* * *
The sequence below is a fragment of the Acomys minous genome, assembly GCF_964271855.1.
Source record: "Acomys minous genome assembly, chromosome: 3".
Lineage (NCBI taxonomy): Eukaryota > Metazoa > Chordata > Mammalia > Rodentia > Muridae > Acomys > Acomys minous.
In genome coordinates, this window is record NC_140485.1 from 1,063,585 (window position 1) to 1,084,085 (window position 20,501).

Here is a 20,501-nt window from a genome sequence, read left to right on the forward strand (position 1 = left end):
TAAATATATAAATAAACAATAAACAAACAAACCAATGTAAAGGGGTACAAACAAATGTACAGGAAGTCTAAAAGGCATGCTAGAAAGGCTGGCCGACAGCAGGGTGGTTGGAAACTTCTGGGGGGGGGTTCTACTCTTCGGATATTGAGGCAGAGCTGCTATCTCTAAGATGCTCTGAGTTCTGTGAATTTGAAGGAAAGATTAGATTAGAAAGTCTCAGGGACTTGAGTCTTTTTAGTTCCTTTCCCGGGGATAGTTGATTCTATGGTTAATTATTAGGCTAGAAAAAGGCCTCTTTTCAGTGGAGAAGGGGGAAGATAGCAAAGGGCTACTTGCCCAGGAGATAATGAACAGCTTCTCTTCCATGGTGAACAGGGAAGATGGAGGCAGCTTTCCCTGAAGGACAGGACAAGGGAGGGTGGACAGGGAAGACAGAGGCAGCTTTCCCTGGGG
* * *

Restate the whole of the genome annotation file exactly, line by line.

The sequence below is a fragment of the Acomys minous genome, assembly GCF_964271855.1.
Source record: "Acomys minous genome assembly, chromosome: 3".
Lineage (NCBI taxonomy): Eukaryota > Metazoa > Chordata > Mammalia > Rodentia > Muridae > Acomys > Acomys minous.
In genome coordinates, this window is record NC_140485.1 from 1,063,585 (window position 1) to 1,084,085 (window position 20,501).

Here is a 20,501-nt window from a genome sequence, read left to right on the forward strand (position 1 = left end):
TAAATATATAAATAAACAATAAACAAACAAACCAATGTAAAGGGGTACAAACAAATGTACAGGAAGTCTAAAAGGCATGCTAGAAAGGCTGGCCGACAGCAGGGTGGTTGGAAACTTCTGGGGGGGGGTTCTACTCTTCGGATATTGAGGCAGAGCTGCTATCTCTAAGATGCTCTGAGTTCTGTGAATTTGAAGGAAAGATTAGATTAGAAAGTCTCAGGGACTTGAGTCTTTTTAGTTCCTTTCCCGGGGATAGTTGATTCTATGGTTAATTATTAGGCTAGAAAAAGGCCTCTTTTCAGTGGAGAAGGGGGAAGATAGCAAAGGGCTACTTGCCCAGGAGATAATGAACAGCTTCTCTTCCATGGTGAACAGGGAAGATGGAGGCAGCTTTCCCTGAAGGACAGGACAAGGGAGGGTGGACAGGGAAGACAGAGGCAGCTTTCCCTGGGG